But elections and campaigns don’t have to be so painful! Once you cut past the jargon and the spin, elections are another way of exerting constituent power. Exercising that power by participating in electoral politics can be thrilling -- not to mention a great way to make lasting friends, and feel stronger in solidarity in the fights to come.
And there are lots of reasons for groups to get involved in electoral politics:
To secure our wins long-term, we need to elect people who see them as wins. The current leadership in Washington continues to push a harmful agenda that hurts our families, weakens our democracy, and endangers our environment. If we want to actually create lasting change on the issues that matter to us, we need to win electoral victories first.
Participating in elections helps highlight progressive values and policies. When we get out in front on important policy issues, and fight for our values through electoral participation, we can win a coveted place at the agenda-setting table. Flexing our movement’s electoral muscle sets the stage for progressive candidates and electeds to serve with political courage.
It’s past time we recognize that progressives exist in every state and district. For too long, the political left has overlooked or taken for granted vast swaths of the American electorate. In many parts of the country, there is no progressive bench -- because progressives haven’t contested key races in generations. You’ve all proven that there are progressives in every Congressional district in the country. Engaging in electoral politics is a way to build local power and grow capacity so that our movement endures beyond this moment of resistance.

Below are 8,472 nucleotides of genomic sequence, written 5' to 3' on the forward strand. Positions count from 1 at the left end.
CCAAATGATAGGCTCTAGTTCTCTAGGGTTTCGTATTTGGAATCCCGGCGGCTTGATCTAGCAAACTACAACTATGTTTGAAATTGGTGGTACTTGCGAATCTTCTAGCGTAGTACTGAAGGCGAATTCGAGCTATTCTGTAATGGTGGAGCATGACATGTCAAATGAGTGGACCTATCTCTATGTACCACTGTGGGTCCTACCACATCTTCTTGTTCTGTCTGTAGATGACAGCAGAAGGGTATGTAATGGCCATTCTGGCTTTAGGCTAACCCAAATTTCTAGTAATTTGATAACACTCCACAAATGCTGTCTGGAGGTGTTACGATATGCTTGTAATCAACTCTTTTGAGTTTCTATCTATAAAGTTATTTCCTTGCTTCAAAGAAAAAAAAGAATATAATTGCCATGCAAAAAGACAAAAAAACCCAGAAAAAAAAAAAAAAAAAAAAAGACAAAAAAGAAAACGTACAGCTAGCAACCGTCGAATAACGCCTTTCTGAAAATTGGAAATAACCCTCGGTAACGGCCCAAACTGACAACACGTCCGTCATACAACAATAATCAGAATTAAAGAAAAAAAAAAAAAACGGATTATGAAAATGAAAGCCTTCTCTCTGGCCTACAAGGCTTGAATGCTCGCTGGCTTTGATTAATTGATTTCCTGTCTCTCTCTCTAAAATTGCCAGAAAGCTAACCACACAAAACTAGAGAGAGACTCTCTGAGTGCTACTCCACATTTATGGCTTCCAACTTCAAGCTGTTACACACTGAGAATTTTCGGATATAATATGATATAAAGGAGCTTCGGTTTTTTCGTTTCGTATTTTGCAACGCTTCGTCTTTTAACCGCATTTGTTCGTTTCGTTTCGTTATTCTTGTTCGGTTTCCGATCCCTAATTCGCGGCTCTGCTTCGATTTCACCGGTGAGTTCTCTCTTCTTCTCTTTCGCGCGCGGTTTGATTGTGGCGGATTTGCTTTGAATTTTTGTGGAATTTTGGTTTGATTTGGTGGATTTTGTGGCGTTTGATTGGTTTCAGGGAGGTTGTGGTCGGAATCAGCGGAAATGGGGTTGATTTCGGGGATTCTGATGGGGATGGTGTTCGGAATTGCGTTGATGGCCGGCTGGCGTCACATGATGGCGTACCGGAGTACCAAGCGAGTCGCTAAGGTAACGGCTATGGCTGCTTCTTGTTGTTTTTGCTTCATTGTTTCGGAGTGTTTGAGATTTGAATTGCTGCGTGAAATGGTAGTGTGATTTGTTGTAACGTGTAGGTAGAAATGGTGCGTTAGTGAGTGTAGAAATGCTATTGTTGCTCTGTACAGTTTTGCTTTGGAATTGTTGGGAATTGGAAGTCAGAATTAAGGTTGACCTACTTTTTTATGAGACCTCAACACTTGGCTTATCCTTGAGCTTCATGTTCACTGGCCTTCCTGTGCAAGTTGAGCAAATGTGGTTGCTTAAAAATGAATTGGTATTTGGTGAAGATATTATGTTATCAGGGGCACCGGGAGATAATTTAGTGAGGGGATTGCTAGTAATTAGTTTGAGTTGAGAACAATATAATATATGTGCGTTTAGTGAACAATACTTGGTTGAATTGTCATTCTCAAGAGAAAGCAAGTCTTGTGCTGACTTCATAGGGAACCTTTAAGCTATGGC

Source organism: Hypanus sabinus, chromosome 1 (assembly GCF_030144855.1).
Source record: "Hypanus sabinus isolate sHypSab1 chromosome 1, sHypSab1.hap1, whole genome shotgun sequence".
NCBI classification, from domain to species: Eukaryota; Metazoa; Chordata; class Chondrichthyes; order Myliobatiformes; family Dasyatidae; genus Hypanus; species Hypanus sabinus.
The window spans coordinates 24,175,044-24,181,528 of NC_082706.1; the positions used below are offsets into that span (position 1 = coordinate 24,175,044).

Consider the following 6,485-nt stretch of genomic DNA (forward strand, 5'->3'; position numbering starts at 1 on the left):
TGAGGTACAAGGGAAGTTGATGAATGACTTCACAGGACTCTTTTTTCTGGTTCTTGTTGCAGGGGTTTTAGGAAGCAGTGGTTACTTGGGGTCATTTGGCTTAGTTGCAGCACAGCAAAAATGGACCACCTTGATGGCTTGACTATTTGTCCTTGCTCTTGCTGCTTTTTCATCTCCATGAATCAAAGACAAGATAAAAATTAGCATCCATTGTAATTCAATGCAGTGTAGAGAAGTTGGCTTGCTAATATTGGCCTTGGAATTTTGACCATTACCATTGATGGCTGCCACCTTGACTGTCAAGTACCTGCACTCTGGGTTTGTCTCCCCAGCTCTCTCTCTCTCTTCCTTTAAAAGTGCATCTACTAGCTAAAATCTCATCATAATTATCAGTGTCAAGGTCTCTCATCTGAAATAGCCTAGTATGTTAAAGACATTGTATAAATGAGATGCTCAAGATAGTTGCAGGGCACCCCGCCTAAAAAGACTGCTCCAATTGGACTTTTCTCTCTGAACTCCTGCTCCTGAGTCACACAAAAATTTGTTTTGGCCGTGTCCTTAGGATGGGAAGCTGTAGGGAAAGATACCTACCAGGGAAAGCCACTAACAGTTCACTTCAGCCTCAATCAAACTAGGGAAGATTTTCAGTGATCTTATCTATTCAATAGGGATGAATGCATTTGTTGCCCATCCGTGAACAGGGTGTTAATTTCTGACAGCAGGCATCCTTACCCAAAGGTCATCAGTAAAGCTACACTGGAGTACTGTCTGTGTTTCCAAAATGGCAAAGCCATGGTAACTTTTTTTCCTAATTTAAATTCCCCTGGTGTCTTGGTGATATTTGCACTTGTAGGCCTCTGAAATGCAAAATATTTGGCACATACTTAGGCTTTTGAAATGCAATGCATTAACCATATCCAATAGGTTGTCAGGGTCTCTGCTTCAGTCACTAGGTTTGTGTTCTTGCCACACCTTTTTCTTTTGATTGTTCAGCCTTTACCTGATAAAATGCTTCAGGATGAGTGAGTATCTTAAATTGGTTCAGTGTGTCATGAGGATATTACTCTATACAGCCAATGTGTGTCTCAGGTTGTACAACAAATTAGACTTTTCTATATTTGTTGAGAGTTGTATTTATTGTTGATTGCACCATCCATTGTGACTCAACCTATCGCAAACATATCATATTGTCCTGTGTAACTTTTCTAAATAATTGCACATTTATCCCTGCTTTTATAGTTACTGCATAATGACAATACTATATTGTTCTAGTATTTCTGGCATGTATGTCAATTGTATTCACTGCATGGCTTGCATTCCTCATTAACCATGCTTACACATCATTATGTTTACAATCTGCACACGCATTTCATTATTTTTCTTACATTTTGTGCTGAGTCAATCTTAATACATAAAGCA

Getting involved in elections reminds us that we’re not alone in this fight. The health care fight became a flashpoint: a key political moment that united people across the county, allowing local groups to take meaningful action, recruit new members and grow existing members’ leadership and skills. Electoral campaigns provide the same opportunity. Campaigns can be a great way to meet other local activists and forge new connections for the fight ahead.
What’s this guide for?
Just as you’ve taken back constituent power, you can take back electoral power. This guide is meant as a long-term resource, rather than a quick how-to. We want you to have the background you need to engage effectively in electoral politics. This guide is a 101 on elections in America, from what elections actually determine, to specifics on how campaigns work, to why your vote matters.
Make this guide work for you. You don’t have to read this guide in a single sitting. Feel free to refer back to it over the coming months whenever you have questions on campaign specifics. And always feel free to get in touch with your Indivisible Organizer via their email or via email@example.com if you have any questions that aren’t covered in here.